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Berkeley balcony collapse: Settlement reached with owners and property managers of complex

Six students were killed when the balcony at the Blackrock Library Gardens complex collapsed.

Workmen inspect the beams of the balcony in June 2015.
Workmen inspect the beams of the balcony in June 2015.
Image: Laura A. Oda

A SETTLEMENT HAS been reached in connection with the fatal collapse of an apartment balcony in Berkeley, California in 2015.

Six students were killed when the balcony structure at the Blackrock Library Gardens apartment complex collapsed. Seven others were injured.

According to the law firm Rains Lucia Stern, which represents the parents of 22-year-old Ashley Donohoe of Rohnert Park, California, a “partial settlement has been reached with the Greystar defendants who were responsible for the management of the property and the various inspections; and the Blackrock defendants who owned the apartment complex”.

Earlier this year, a number of the defendants involved in the design and construction of the balcony that collapsed at the complex agreed to pay compensation to the seven injured students and the families of the six students who died.

After those claims were resolved, the focus turned to the remaining potentially responsible parties.

“The Donohoe family has now settled with the property owners, Blackrock, and the property management company, Greystar, as part of the process of holding all potentially responsible parties accountable for this tragedy,” Joseph R Lucia of Rains Lucia Stern said in a statement.

The settlement amount is confidential, but the fact that there is a settlement is not. According to the law firm’s statement, the parties are otherwise free to speak about the circumstances of the June 16, 2015 tragedy.

“The Donohoe family was insistent that there could be no ‘Secret Settlement’ designed to prevent the parties from discussing the facts of the case and what they believe to be the cause of this tragedy,” lawyer Eustace de Saint Phalle said.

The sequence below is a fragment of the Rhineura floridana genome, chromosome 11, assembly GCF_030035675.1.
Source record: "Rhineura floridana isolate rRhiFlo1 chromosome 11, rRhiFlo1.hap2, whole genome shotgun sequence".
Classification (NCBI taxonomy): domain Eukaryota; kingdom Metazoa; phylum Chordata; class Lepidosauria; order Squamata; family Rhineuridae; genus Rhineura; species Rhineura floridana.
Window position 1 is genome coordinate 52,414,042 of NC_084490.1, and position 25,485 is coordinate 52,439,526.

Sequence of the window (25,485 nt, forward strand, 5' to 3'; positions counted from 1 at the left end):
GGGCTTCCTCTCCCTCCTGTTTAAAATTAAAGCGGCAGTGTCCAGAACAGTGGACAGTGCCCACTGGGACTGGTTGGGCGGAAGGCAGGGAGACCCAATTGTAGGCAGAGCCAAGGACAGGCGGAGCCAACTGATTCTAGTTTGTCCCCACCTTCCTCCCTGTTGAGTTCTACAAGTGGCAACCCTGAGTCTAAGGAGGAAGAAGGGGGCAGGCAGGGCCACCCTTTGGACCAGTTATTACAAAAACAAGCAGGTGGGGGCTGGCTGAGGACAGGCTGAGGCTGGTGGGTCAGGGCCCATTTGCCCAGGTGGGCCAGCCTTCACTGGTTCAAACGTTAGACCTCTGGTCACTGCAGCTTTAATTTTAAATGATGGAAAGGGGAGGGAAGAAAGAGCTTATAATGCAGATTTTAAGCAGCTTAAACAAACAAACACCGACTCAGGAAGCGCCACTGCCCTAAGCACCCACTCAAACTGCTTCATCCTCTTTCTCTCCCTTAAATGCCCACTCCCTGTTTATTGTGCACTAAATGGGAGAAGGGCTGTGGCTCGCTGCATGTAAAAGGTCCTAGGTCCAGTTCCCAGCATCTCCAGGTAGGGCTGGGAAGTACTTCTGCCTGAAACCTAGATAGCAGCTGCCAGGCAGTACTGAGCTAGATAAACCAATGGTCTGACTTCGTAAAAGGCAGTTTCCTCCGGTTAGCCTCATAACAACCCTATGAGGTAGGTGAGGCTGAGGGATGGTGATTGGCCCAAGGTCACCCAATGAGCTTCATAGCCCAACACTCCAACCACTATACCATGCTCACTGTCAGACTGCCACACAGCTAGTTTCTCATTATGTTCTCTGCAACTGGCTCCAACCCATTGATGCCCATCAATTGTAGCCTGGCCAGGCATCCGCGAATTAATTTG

‘We will continue our fight’

According to the statement, the most important factor of this settlement for the Donohoe family is that they will be allowed to continue their efforts in the state legislature to avoid a tragedy like this from happening again.

“Nothing will stop us from continuing our fight to have changes made to the California building codes and regulations to require regular inspections by qualified people, proper design and use of proper construction materials, and a ban on ‘Secret Settlements’ that allow contractors to hide defective construction work from the contractors licensing board and the public,” the Donohoe family said.

Lawyer Eustace de Saint Phalle added:

Regardless of whether this case comes to completion in the US legal system, the Donohoe family will continue to fight for changes.  They feel this is necessary to prevent another tragedy, not just for Californians but for all the J-1 Visa students who will come here in the future.

“Nothing will ever replace our daughter, our niece or the other four students who died that night,” the Donohoe family said.

After this tragedy, I would hope all that were involved will join us in our efforts to ensure there are proper changes to the building codes and regulations in California related to annual inspections, balcony design, construction materials and the prevention of ‘Secret Settlements’ that allow negligent contractors to hide their bad conduct.

Irish students Olivia Burke, Eoghan Culligan, Niccolai Shuster, Lorcan Miller and Eimear Walsh also died when the balcony collapsed during a party at the apartment. All were aged 21 or 22.

A settlement was reached with the companies involved in the construction of the building in May of this year.

Read: ‘If this balcony had been built as designed, this would not have happened’ >

Read: ‘I miss my friends so much’: Berkeley balcony survivor speaks out about tragedy >

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